Every once in a while we’re asked what is the best thing that Rochester area homeowner's can do to protect their air conditioning and heating system between their seasonal PLUS Maintenance Tune-ups? The answer is simple this; remember to change the heating and air conditioning air filter. Buying new furnace and return air filters is crucial to the effectiveness of your HVAC system, not to mention your home's air quality. Studies show that indoor air pollution is in the top five environmental health risks? It’s not thought of often, but it is extremely important to consider. Changing the air filters is not all that hard for most Rochester homeowners, but there are usually two hurdles to actually getting it done:
- Knowing just how often to swap out your furnace or air conditioner filter.
- Changing them when you’re suppose to.
When To Change Your Air Filters
Most filters have a timeline printed on the packaging. It may say "Lasts up to 3 months" or "Change filter every 90 days". Look around at the store and you'll see that some are engineered to only last a month, while other manufacturers (like Honeywell) have released media air cleaners with filters meant to be swapped once every 6-12 months. The norm seems to be once every few months for most higher quality filters, but we have a rule of thumb that we tell our customers to go by. If it's dirty, change it! A dirty air filter can exacerbate or cause damage to pricey parts, like your compressor, so it's recommended to change it out more often than neglect it. If you want to follow the manufacturer's recommended limit, we suggest writing the date on the filter when you swap it out, and setting a reminder for yourself in your phone or on a calendar. Also note that your filter manufacturer might have a different recommendation from your HVAC equipment manufacturer.
Figuring out how often to change your air filters hinges on several factors:
- The type of air filter you are using
- The overall air quality of your Rochester area home
- Pets – Cats, dogs, birds, etc.
- Number of occupants in the house
- General air pollution in the Rochester area or construction taking place nearby
For your typical 1"-3" air filters, the OEM specs basically tell you to change them every 1 or 2 months, which is really a great rule of thumb. However, general rules aren't always for everybody. If you have to endure light to moderate allergies, you may need to upgrade the air filter or change them even more often than OEM specifications. On the other hand, if you're in a remote area, own a less occupied home (like a vacation home) or an area with little auto traffic, annual replacement of your air filter may be quite sufficient. Why do we call out our beloved pets? They have a tendency to shed, which can clog your air filter quick. Naturally, the air filter is just doing its job by trapping pet hair and dander, but exceptionally dirty filters can cause weak HVAC performance.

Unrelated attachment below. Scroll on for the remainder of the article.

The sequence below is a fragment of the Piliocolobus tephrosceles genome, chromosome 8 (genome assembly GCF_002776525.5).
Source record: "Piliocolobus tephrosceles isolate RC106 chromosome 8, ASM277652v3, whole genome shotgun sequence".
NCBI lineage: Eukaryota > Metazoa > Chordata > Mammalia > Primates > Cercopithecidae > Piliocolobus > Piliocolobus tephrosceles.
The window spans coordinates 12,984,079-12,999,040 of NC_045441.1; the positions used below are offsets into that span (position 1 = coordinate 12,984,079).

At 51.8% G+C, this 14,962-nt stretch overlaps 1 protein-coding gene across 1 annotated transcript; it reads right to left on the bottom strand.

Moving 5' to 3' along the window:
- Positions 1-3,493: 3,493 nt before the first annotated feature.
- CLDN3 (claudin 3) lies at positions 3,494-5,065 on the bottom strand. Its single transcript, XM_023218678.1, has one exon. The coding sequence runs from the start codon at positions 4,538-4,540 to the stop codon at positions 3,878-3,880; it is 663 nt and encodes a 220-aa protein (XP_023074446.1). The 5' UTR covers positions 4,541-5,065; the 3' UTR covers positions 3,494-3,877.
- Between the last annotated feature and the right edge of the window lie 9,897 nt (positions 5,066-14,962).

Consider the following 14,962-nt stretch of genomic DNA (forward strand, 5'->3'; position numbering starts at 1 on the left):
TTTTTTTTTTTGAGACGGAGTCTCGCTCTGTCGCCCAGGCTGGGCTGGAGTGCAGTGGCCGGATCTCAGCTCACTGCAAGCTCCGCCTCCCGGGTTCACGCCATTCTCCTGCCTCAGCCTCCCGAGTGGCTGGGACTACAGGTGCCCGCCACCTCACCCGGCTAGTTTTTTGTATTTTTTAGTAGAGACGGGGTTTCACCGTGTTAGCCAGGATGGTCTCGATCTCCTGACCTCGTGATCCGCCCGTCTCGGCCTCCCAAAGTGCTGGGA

- Vacation home or single occupant homes without pets or allergies: Change 6-12 months
- Common suburban home without pets: Change every 90 days
- House with a pet: Change every 60 days
- Several pets or have allergies: Change every 30-45 days
How To Remember To Change Air Filters
Here’s an easy way to stay on top of this; sign up for the Service Experts Email Club. When you do, you can elect to receive (or not) great email coupons and newsletters with a lot of tips and discounts on AC repairs and tune-ups. But wait… there’s more, your email subscription preferences let’s you set a reminder to change your Rochester area home's air filter every 30, 60, 90, 120 or 365 days, or any date you find most convenient.
How to replace your return air filter
Most of you know how to replace the air filter in their unit, but some homes have an additional filter in the return ducts. Whether you have one or not is dependent on the HVAC manufacturer's recommendation. Your unit is engineered to handle a set amount of pressure in your home sweet home, and the more filters you have the more the blower motor works, which can decrease the life of your system if it isn't designed for it. Discovering whether you have a return filter and replacing it is easy:
- Locate your return air vents.
- Some covers have screws and some have tabs. Unscrew or pull tabs to remove from the wall.
- Look for a filter. If one is there, pull it out and note the size.
- Verify the filter type is the one recommended by the manufacturer.
- If filter is dirty, replace with the manufacturer's recommended filter of the same size and type.
Incredible though it may seem, filters can greatly impact your home's airflow, which is why we recommend referring to the manufacturer. A more expensive HEPA filter that is designed to catch finer debris will restrict airflow more than a cheaper filter. With restricted airflow comes increased pressure on your system, so you ought to verify that your HVAC system was made to handle it. Otherwise, you could experience uneven heating and cooling efficiency in your home, and system parts may break down much faster than normal.